Part III moves on to the war itself, where Britain’s southern strategy of galvanizing a joint force of Indians and loyalists never materialized. Instead, British commanders watched as Spanish troops, enabled by men like Oliver Pollock and Petit Jean, successfully took Mobile and Pensacola. Du Val acknowledges traditional historical interpretations that the British would have fared better had they better supplied their native allies, though she feels this may be overemphasized. Southeastern Indians were far too independent for the British to have ever assumed their full allegiance. Further, “their failure to come showed that they did not think British control over Pensacola mattered much” (218). The siege and fall of Pensacola has not been given credit for its historical significance, laments Du Val, but it was important. For it was this loss that pushed the British to cutting their losses after Yorktown. It also demonstrated that Europe’s oldest empire was once again on the rise. More importantly for the people in the Gulf Coast, it forced them to confront “the paradox of independence” (218-219).
With the American victory establishing Thomas Jefferson’s “empire of liberty,” coastal residents asked themselves how they might shape their own liberties. Would they join in with the new republic or would they ally themselves with Spain or Britain? Part IV examines the choices they made. McGillivray suggested that Creeks, Cherokees, Chickasaws, Choctaws, and Shawnees in Creek territory give up a portion of their autonomy in order to form a grand Southern Confederacy that might protect the independence of all Southern nations. Doing so required help from the Spanish, who promised to supply the coalition with weapons and to negotiate on their behalf during European accords. At the same time, Spain worked to counter the growing power of the United States by inviting disaffected Americans to form their own republics of Kentucky, Franklin, and Cumberland. Neither McGillivray nor Spain was ultimately successful.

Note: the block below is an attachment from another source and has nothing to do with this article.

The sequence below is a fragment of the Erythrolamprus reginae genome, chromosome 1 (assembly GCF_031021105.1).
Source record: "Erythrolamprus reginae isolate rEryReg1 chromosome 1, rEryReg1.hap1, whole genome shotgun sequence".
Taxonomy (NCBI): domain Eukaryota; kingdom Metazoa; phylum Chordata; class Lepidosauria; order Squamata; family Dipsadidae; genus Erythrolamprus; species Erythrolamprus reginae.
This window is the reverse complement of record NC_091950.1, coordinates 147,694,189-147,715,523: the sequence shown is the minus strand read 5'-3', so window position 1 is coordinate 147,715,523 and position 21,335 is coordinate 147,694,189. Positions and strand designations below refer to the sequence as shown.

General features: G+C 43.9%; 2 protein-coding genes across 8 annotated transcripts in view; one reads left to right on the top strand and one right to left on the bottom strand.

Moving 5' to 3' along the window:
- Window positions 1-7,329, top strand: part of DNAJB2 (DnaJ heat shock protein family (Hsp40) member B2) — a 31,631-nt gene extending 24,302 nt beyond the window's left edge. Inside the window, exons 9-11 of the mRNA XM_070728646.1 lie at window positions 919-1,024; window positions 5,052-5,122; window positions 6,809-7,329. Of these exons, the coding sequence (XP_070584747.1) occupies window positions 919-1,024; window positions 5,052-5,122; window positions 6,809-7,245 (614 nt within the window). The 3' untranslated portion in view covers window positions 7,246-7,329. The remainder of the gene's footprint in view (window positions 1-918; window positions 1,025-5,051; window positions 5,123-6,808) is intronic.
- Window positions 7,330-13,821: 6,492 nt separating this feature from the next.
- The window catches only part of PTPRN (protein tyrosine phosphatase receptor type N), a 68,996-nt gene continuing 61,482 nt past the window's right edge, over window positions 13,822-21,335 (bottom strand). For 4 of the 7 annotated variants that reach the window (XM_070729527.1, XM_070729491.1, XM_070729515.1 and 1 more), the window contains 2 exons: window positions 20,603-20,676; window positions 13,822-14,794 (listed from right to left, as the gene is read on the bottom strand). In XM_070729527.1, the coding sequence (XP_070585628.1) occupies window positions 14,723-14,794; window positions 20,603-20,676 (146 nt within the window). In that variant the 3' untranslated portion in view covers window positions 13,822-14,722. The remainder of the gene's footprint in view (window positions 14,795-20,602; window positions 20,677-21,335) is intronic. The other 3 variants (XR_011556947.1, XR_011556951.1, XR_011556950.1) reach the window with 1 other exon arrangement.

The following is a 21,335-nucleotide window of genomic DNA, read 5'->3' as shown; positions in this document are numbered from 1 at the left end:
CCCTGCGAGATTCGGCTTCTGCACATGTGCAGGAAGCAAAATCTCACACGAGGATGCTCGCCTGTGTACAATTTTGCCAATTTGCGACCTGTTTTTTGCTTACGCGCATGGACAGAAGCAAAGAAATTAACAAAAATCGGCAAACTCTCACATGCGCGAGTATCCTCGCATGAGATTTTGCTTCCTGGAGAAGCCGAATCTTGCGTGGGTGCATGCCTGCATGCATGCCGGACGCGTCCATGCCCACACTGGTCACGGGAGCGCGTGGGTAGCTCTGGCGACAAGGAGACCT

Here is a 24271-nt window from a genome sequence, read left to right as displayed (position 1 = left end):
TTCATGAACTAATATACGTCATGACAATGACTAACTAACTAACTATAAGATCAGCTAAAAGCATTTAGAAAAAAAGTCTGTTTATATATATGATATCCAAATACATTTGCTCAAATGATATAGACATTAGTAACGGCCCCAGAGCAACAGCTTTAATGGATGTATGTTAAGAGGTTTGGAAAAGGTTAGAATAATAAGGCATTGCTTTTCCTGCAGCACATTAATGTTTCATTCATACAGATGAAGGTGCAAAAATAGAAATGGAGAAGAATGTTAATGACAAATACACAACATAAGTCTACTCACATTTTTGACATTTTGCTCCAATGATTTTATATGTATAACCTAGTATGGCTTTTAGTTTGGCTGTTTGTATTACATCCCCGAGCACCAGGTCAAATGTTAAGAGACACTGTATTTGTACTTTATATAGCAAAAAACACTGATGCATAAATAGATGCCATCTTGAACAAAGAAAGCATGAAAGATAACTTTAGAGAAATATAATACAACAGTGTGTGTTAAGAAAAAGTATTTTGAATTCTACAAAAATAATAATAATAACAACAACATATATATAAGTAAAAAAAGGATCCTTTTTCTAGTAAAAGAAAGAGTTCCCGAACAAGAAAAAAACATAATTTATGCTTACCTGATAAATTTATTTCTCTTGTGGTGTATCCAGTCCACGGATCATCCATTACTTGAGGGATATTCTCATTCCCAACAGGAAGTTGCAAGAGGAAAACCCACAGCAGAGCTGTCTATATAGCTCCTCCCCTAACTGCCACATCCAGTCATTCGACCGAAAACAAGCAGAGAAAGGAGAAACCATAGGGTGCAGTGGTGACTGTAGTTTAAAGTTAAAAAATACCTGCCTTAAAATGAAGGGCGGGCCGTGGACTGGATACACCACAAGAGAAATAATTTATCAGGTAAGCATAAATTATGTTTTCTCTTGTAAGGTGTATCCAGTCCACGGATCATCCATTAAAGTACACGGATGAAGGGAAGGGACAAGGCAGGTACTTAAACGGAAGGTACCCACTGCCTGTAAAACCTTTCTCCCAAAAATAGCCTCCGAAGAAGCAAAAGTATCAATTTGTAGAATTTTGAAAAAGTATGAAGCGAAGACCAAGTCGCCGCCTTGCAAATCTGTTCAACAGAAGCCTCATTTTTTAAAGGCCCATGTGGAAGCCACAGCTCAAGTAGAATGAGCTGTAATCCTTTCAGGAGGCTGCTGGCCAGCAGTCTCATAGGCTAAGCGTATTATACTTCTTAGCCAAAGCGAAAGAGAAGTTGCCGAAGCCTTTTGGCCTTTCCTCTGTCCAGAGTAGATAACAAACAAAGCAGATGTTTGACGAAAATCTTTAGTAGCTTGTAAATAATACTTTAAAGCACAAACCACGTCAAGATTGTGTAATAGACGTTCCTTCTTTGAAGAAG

Du Val’s series of interconnected stories reveal fates as different as the people themselves. Alexander McGillivray never saw his dream of a grand Southern Confederacy that could stave off the United States. He died from complications of pneumonia and gout in 1793; by 1834 most Creeks were west of the Mississippi. Payamataha also lost. His dreams of peace were shattered as the Chickasaws went to war against both the Creeks and Cherokees. Believing that it was a mistake to contest the United States, many young warriors assisted the young republic as scouts beginning in the 1790s. But they, too, moved west shortly after the Creeks. Petit Jean escaped the horrors of slavery, but the spread of plantation agriculture after the invention of the cotton gin in 1793 made exodus from servitude far more unlikely for his peers.
Amand Broussard became a successful planter in the 1780s and saw the American republic’s burgeoning Cotton Kingdom as a way to increase his fortune, though his success was built upon men and women like Petit Jean. Women’s fortunes faded with the rise of the United States. As Du Val notes, instead of ending coverture, the Revolution spread the practice into former European colonies (348). Amand Broussard’s wife, Anne Benoît, enjoyed the success of her husband, but her gender prevented her from becoming a citizen of their new country. Margaret Pollock struggled alongside her husband after the war, while Isabella Bruce fled to Europe.
Ultimately, Independence Lost is the chronicle of people and people and places who “were written out of the story of the American Revolution,” but were central to the history of the growing republic (350). With this book Du Val has demonstrated the multiple ways in which Gulf Coast people were connected and how each confronted their own notions of liberty in the midst of the rebellion. It successfully illustrates the importance of the region to the era’s historiography, and Du Val’s fluid and compelling prose will appeal to non-historians while providing a bevy of thoughts for junior and advanced scholars. Historians of the American Revolution, empire, Atlantic World, and indigenous studies would be wise to consider it.
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Edited by Ann Waltner